In the Tomb and Palm Sunday, Cycle A

This blog is a bit of a mash-up over the course of this 2023 Holy Week.  I followed the encouragement of Fr Dennis’ 2014 homily and our Jesuits this year — engage with your life and the life of the Passion imaginatively, creatively, and fully.  Live, hurt, die, and — soon, soon, soon — resurrect with Jesus Christ, our best friend who doubles as Savior of the World.

Spoiler alert —  theology, spirituality, and mysticism and many words follow.

Our readings for Palm Sunday are here.  

These are the poem, my notes, and interpretations of Fr Dennis Dillon, SJ’s homily from the Mass of

  • April 3, 2014 Noon

The poem D2 references this year are:

In 2014, we reflected on —

In the gospel of Matthew’s Passion, the narrative contains much more silence and waiting for Jesus to speak relative to the Passion in Mark, Luke, and John.  Notable moments of silence and waiting are:

  • (1) Sit here while I go and pray (Gethsemane).
  • (2) Three times Peter, John, and James wait and fall asleep.
  • (3) When Jesus was with the Sanhedrin (“But Jesus was silent.”)
  • (4) Silence in response to “Prophesy for us, Christ; who is it that struck you?”
  • (5) There is no mention of Peter and Jesus locking eyes after the cock crows.
  • (6) And when he was accused by the chief priests and elders, he made no answer.
  • (7) Pilate asks, “‘Do you not hear … against you?’ But he did not answer him.”
  • (8) In the narrative portions featuring Barabbas, the praetorium, Simon the Cyrenian, the crucifixion, and two revolutionaries?  Jesus is silent.

What stuck out to me this time (2014) was “But all this has come to pass that the writings of the prophets may be fulfilled.”  Then all the disciples left him and fled.  I suppose it was not that they just didn’t show up, but the scattered and ran from Him — even knowing how much they loved Him.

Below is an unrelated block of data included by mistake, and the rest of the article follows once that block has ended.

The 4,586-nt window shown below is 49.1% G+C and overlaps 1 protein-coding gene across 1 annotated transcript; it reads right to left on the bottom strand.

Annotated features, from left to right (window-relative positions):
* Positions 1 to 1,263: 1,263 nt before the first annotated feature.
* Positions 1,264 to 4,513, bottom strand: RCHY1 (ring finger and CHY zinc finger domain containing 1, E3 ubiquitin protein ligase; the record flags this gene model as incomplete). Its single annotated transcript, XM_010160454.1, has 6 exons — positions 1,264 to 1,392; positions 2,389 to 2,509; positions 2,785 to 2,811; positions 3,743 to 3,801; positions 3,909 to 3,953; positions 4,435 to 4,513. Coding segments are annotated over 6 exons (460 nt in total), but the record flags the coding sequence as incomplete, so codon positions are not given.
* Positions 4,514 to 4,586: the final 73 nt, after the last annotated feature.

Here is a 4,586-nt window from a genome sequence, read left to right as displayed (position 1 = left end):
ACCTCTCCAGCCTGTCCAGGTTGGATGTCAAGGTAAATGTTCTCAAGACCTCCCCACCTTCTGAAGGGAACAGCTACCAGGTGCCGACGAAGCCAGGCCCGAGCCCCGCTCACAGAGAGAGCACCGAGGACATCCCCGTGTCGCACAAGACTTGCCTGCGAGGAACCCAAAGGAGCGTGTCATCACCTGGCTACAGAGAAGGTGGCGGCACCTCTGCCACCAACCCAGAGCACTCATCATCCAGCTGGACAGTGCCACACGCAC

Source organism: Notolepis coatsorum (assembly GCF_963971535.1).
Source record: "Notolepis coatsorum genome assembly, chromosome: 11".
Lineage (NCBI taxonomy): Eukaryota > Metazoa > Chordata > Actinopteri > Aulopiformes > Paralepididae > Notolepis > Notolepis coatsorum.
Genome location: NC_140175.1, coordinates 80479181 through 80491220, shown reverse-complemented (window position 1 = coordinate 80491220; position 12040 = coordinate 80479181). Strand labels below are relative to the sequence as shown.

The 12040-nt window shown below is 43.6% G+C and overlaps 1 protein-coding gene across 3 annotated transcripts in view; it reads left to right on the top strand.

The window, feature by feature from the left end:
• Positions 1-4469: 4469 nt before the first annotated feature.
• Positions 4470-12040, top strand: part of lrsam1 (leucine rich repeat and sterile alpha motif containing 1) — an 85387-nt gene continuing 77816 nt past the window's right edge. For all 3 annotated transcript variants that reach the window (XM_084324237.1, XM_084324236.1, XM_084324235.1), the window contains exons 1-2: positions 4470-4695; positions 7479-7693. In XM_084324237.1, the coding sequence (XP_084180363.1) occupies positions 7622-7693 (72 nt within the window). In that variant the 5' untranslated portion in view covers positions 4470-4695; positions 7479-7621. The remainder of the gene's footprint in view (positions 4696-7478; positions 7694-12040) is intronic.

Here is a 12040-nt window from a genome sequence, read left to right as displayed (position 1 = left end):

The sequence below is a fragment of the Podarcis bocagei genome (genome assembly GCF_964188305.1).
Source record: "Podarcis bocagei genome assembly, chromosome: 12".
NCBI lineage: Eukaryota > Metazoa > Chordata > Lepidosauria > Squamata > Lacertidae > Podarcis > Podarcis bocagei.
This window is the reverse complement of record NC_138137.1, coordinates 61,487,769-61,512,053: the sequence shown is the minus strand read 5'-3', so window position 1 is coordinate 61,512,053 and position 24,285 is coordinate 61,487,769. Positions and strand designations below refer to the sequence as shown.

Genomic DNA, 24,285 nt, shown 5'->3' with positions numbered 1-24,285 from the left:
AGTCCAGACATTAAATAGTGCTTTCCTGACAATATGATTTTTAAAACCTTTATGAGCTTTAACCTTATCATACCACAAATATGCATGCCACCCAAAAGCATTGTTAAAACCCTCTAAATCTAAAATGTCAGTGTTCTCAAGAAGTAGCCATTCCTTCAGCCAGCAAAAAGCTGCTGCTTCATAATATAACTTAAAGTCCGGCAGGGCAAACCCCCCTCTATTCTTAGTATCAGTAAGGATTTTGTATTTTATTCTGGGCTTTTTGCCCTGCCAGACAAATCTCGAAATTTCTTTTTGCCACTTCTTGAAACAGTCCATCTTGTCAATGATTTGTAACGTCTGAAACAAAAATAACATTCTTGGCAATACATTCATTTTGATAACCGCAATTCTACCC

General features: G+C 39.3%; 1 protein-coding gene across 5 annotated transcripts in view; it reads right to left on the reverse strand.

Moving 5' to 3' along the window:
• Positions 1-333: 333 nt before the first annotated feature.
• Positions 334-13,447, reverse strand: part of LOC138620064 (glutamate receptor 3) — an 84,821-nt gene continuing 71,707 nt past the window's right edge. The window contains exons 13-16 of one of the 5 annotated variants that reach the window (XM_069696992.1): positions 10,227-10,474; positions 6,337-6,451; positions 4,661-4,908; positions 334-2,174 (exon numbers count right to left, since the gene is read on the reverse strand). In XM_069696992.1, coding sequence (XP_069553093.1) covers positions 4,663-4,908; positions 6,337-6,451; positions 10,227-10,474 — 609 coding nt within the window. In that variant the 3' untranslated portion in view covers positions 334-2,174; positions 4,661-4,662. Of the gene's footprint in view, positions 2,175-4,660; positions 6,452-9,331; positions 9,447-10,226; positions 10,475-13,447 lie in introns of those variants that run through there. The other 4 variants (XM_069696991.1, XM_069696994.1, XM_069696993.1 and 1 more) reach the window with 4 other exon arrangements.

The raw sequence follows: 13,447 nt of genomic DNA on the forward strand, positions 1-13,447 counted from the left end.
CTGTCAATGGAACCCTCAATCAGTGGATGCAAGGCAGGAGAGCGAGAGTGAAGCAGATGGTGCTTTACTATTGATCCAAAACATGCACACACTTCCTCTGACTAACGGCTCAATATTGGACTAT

Similarly, it is a pretty brief treatment of the crucifixion by Matthew (from Golgotha to giving up his spirit), relatively speaking — perhaps capturing a sense of duty done.

I put together a small table, just quickly, but found that Mark was most similar to Matthew’s portrayal of Jesus as silent and the sense of waiting.  Luke had a bit more interaction, and the Gospel of John had a number of expositions or dialogue, consistent with the rest of John.

Passage MatthewGospel of MarkGospel of LukeGospel of John
(1) 26:3614:3222:40 (“Pray that you may not come to the time of trial.”)NA
(2) 26:37-4614:33-4222:45-46 (only once)NA
(3) 26:57-62, 26:5314:53-6122:618:19-24 (a lot of Jesus teaching)
(4) 26:65-6814:63-65 (no note of Jesus’ silence or action) NA
(5) 26:69-7514:66-7222:61 (“The Lord turned and looked at Peter.”) 
(6) 27:1215:1-3, 5 (“no further reply”)22:63-7018 (dialogue between Pontius Pilate and Jesus)
(7) 27:13-1415:6 – 3223 (no answer to Herod, talks to daughters of Jerusalem)19:1-29
(8) 27:45-5015:33 – 3723:44-46 (dialogue with criminals)19:30 (few words by Jesus)

In Greenwich by Kirsten Dierking, the final line of her poem — after taking us through the naval museum and the primer meridian — is

One day, won’t we all have to be brave?

Some background scavenged up by rl for this reference rich poem:

  • Admiral Horatio Nelson (1758-1805) was a Viscount and Duke, famous for the Battle of Trafalgar in which he was wounded by a French sharpshooter from the rigging or crow’s nest of his ship to the deck of Nelson’s command.
  • A valorous officer and acclaimed strategist, he claimed many victories and lessened defeats.  In losing his arm during one battle, he returned to the decks after the amputation.
  • Likewise, Nelson was known for his acceptance and “taking on board” men freed from slavery and other bondage.  His personal and navel letters on the whole and actions toward the dignity of all people are likely to take precedence over a letter, now seeming falsely pieced together, indicating his support of the institution of slavery and denigration of others.  One more cautionary tale of judgment of one person based on what someone else writes or says of them.